Blood in the Water
After a summer of tending to the grassroots, the Democrats who aspire to their party's 2004 presidential nomination were busy harvesting support from key constituencies around Labor Day. Former House minority leader Dick Gephardt unveiled his twelfth endorsement from a major labor union, the 300,000-member Paper, Allied-Industrial, Chemical & Energy Workers. Senator John Kerry, who has waged a bilingual campaign to win over the burgeoning Latino voting bloc, secured the backing of former Housing Secretary Henry Cisneros and former Los Angeles mayoral candidate Antonio Villaraigosa. Former Senator Carol Moseley Braun pumped needed energy into her campaign by winning support from the National Organization for Women and the National Women's Political Caucus. Congressional Progressive Caucus co-chair Dennis Kucinich appeared with country singer Willie Nelson in the first-caucus state of Iowa, where the Farm Aid stalwart declared Kucinich the friend of the farmer.
But for all the political preening by the other contenders, only former Vermont Governor Howard Dean seemed to be gaining traction with the party's base. Indeed, Dean's tech-savvy campaign of mouse pads, meet-ups and moms-on-a-mission was flying so high that no one was paying much attention to the other candidates. Dean, who flavors his criticisms of the Bush Administration's war in Iraq with the extra salsa of righteous indignation, has struck a chord with Democrats. And with polls tracking the decline of Bush's once daunting approval ratings, the Vermonter is surfing the rising tide of opposition to a President who has failed to deliver peace in Iraq or prosperity at home. "We're gonna win," Dean told the cheering throngs at rallies on a furious coast-to-coast tour in late August. "We're gonna beat George Bush."
While the other candidates continue to position themselves as the progressive populist (Kucinich), the mainstream liberal (Kerry), labor's champion (Gephardt), the women's rights contender (Moseley Braun), the civil rights contender (the Rev. Al Sharpton), the vaguely Clintonesque Southerner (North Carolina Senator John Edwards) the serious senior senator (Florida's Bob Graham) or the Democrat even a Republican could love (Connecticut Senator Joe Lieberman), Dean is satisfied to run as the guy who really, really wants to put it to Bush. And grassroots Democrats--even those who know Dean's many flaws--are eating it up. "I like what Kucinich says. But this time, it's got to be pragmatism, pragmatism, pragmatism," says seriously progressive lawyer Amy Scarr, a Wisconsin Dean backer. "I just think Dean can win."
Drawing crowds of 5,000 in Portland, 10,000 in Seattle and at least that many in New York City, Dean's August rallies often had the feel of revival meetings. Dean volunteers describe themselves as political born-agains, delivered from disengagement by a self-help campaign in which supporters chant "We are Howard Dean!" "A year ago, I felt hopeless and helpless and discouraged as George Bush rolled his agenda through Congress," declared Melita Schuessler, a self-described "former political wallflower" who introduced the candidate in Milwaukee. "Now, because of the Dean campaign, I am full of hope."
To a greater extent than any other candidate, Dean has recognized that what Democrats want in 2004 is a Bush-bashing populist. And even if that is not who the buttoned-down former governor happens to be, he is having fun playing the part. "We're going to outwork George Bush, and this time, the person who gets the most votes is going to the White House," Dean yells, as his audiences chant "No more Floridas!" Like a white rapper from the suburbs sampling the sounds of the ghetto, the moderate Dean has grabbed the language of the left and turned it into applause lines. When he mentions Bush, Dick Cheney and Donald Rumsfeld, he pauses, as shouts from the crowd identify the trio as "Liars!" At a Saturday-night rally in Milwaukee, a kid in a Che Guevara T-shirt stands to the side of the crowd waving a Dean for America sign. In San Francisco, progressive mayoral candidate Tom Ammiano endorses Dean as the "courageous" candidate. In Iowa, liberal stalwart David Loebsack says, "On issues, of course, Kucinich is closest to me," but he is backing Dean because, as he puts it, Dean delivers the "red meat" better than any other candidate.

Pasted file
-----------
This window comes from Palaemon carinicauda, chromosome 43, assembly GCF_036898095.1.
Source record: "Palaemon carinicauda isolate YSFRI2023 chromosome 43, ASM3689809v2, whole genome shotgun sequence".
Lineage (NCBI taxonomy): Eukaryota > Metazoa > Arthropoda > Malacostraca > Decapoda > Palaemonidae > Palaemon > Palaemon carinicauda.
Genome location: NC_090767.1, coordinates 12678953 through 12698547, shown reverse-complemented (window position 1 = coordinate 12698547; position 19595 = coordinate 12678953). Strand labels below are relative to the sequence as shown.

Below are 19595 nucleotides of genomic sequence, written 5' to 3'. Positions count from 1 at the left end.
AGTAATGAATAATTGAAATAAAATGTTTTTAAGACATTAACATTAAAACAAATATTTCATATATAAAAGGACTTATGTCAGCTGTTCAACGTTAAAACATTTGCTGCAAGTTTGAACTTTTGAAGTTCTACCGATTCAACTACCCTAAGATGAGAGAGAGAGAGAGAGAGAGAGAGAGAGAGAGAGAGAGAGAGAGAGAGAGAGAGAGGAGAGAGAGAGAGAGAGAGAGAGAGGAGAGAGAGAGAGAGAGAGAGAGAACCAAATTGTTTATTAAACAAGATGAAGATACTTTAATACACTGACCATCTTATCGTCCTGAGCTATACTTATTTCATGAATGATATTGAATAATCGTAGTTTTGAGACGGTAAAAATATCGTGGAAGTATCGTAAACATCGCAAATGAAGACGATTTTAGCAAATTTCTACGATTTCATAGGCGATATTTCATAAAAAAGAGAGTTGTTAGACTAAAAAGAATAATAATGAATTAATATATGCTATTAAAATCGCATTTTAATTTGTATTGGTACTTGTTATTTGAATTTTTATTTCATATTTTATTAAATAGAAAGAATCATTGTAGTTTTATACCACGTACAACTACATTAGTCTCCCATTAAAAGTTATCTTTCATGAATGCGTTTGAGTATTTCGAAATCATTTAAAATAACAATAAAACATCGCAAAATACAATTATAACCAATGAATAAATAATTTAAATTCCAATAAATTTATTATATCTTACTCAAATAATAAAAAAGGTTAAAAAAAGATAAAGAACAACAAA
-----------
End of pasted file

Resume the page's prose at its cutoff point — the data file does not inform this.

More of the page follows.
Loebsack, a political science professor who has met most of the candidates, is not naïve. "I am fully aware of Dean's past positions on many issues and the fact that in the mid-1990s he was in many ways the darling of the DLC," he explains, referring to the corporate-friendly Democratic Leadership Council, which now criticizes Dean as the George McGovern of 2004. "However, I believe he has moved significantly in a progressive direction in recent years, and especially since he began his run for the presidency."
Loebsack isn't alone in that assessment. Bob Muehlenkamp, the former organizing director for the Teamsters who helped pull together the US Labor Against the War movement, is now helping Dean round up labor support. Muehlenkamp had heard all the complaints about Dean's record. "Frankly, I was skeptical when the Dean people approached me. I had to be convinced," says Muehlenkamp. "But my experience of working with the guy has been a good one. I think his instincts are progressive, and I think he has been genuinely moved by the experience of this campaign. He recognized the anger at Bush--and at the Democratic Party's failure to challenge Bush--early on. He spoke to that, and the response was phenomenal. He's trusting his instincts. I think he's very genuine in what he is saying."
Will Dean continue to trust those instincts or tack to the center? "I can't say for sure," Loebsack acknowledges.